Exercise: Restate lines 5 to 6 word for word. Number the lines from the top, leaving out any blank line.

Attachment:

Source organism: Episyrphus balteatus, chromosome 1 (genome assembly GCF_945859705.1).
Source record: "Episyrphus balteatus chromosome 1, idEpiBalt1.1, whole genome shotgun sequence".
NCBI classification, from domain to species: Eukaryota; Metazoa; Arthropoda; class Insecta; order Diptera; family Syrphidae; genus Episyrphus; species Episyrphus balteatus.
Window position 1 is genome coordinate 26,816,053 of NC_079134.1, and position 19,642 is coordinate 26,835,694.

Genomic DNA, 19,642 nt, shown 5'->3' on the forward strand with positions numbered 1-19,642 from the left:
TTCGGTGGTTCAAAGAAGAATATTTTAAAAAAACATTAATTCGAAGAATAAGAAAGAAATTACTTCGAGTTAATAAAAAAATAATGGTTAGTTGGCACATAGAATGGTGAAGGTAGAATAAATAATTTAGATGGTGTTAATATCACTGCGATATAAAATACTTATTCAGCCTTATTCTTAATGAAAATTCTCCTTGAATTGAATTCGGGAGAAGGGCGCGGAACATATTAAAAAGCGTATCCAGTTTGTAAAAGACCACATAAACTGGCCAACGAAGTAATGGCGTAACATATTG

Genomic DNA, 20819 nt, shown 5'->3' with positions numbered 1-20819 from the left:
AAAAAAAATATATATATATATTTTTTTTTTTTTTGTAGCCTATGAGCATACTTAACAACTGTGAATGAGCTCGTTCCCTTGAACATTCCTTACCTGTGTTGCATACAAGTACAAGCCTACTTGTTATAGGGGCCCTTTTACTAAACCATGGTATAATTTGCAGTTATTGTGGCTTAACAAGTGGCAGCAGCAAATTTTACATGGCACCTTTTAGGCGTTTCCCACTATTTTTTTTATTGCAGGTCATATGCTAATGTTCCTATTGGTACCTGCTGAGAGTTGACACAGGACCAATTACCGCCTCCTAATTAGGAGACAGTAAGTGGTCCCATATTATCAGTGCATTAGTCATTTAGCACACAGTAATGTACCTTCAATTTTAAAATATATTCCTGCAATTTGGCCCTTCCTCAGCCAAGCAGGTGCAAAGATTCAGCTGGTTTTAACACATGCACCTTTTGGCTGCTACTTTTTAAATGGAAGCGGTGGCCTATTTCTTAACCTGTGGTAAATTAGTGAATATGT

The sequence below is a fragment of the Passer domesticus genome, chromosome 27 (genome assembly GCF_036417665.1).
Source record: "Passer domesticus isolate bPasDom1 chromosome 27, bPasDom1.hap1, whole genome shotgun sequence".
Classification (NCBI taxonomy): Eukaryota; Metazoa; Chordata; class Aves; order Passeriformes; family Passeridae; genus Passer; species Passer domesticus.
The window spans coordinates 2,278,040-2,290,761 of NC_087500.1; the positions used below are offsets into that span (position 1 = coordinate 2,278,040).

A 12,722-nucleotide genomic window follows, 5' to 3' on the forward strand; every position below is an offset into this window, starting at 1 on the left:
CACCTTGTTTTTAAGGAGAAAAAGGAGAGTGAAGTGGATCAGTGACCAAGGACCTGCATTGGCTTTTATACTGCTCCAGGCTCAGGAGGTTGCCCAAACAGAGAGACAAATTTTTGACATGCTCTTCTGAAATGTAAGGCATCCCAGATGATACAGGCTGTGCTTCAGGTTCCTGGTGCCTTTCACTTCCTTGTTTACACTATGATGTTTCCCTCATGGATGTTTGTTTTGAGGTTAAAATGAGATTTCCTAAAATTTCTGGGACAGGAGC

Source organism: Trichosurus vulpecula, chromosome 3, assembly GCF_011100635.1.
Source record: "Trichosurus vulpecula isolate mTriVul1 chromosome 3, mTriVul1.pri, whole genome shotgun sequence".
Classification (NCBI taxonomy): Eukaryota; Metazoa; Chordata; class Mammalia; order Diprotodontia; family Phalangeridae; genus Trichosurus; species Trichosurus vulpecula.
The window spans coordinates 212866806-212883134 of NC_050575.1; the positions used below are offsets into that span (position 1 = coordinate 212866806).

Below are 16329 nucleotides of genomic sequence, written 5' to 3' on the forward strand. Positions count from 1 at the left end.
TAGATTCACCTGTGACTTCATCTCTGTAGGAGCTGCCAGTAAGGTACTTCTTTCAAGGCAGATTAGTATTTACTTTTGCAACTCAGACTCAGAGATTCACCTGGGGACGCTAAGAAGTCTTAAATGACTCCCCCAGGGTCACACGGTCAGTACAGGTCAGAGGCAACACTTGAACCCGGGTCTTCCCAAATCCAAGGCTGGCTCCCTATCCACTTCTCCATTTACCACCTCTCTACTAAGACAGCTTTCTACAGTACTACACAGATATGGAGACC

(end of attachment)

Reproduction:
Genomic DNA, 19,642 nt, shown 5'->3' on the forward strand with positions numbered 1-19,642 from the left:
TTCGGTGGTTCAAAGAAGAATATTTTAAAAAAACATTAATTCGAAGAATAAGAAAGAAATTACTTCGAGTTAATAAAAAAATAATGGTTAGTTGGCACATAGAATGGTGAAGGTAGAATAAATAATTTAGATGGTGTTAATATCACTGCGATATAAAATACTTATTCAGCCTTATTCTTAATGAAAATTCTCCTTGAATTGAATTCGGGAGAAGGGCGCGGAACATATTAAAAAGCGTATCCAGTTTGTAAAAGACCACATAAACTGGCCAACGAAGTAATGGCGTAACATATTG